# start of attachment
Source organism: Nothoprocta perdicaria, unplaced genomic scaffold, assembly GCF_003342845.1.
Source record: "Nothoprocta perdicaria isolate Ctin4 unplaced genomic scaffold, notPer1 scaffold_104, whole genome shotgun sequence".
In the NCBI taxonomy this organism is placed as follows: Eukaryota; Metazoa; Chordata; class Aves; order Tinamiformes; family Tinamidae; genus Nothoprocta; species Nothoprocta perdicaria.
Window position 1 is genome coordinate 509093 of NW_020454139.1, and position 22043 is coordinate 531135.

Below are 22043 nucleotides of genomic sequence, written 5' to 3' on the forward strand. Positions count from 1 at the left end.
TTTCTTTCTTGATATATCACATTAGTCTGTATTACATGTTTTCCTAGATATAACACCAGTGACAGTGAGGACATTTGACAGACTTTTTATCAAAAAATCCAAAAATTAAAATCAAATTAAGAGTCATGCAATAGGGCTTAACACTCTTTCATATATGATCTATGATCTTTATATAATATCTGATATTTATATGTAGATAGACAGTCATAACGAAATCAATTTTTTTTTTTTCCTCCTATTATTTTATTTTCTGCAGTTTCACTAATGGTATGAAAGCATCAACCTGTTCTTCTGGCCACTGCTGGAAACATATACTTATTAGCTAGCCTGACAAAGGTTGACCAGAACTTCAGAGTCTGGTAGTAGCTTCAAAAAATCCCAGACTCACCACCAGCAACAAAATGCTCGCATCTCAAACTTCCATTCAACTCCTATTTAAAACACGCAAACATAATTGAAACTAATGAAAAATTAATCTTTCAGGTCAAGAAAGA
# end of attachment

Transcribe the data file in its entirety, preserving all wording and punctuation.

Source organism: Nothoprocta perdicaria, unplaced genomic scaffold, assembly GCF_003342845.1.
Source record: "Nothoprocta perdicaria isolate Ctin4 unplaced genomic scaffold, notPer1 scaffold_104, whole genome shotgun sequence".
In the NCBI taxonomy this organism is placed as follows: Eukaryota; Metazoa; Chordata; class Aves; order Tinamiformes; family Tinamidae; genus Nothoprocta; species Nothoprocta perdicaria.
Window position 1 is genome coordinate 509093 of NW_020454139.1, and position 22043 is coordinate 531135.

Below are 22043 nucleotides of genomic sequence, written 5' to 3' on the forward strand. Positions count from 1 at the left end.
TTTCTTTCTTGATATATCACATTAGTCTGTATTACATGTTTTCCTAGATATAACACCAGTGACAGTGAGGACATTTGACAGACTTTTTATCAAAAAATCCAAAAATTAAAATCAAATTAAGAGTCATGCAATAGGGCTTAACACTCTTTCATATATGATCTATGATCTTTATATAATATCTGATATTTATATGTAGATAGACAGTCATAACGAAATCAATTTTTTTTTTTTCCTCCTATTATTTTATTTTCTGCAGTTTCACTAATGGTATGAAAGCATCAACCTGTTCTTCTGGCCACTGCTGGAAACATATACTTATTAGCTAGCCTGACAAAGGTTGACCAGAACTTCAGAGTCTGGTAGTAGCTTCAAAAAATCCCAGACTCACCACCAGCAACAAAATGCTCGCATCTCAAACTTCCATTCAACTCCTATTTAAAACACGCAAACATAATTGAAACTAATGAAAAATTAATCTTTCAGGTCAAGAAAGA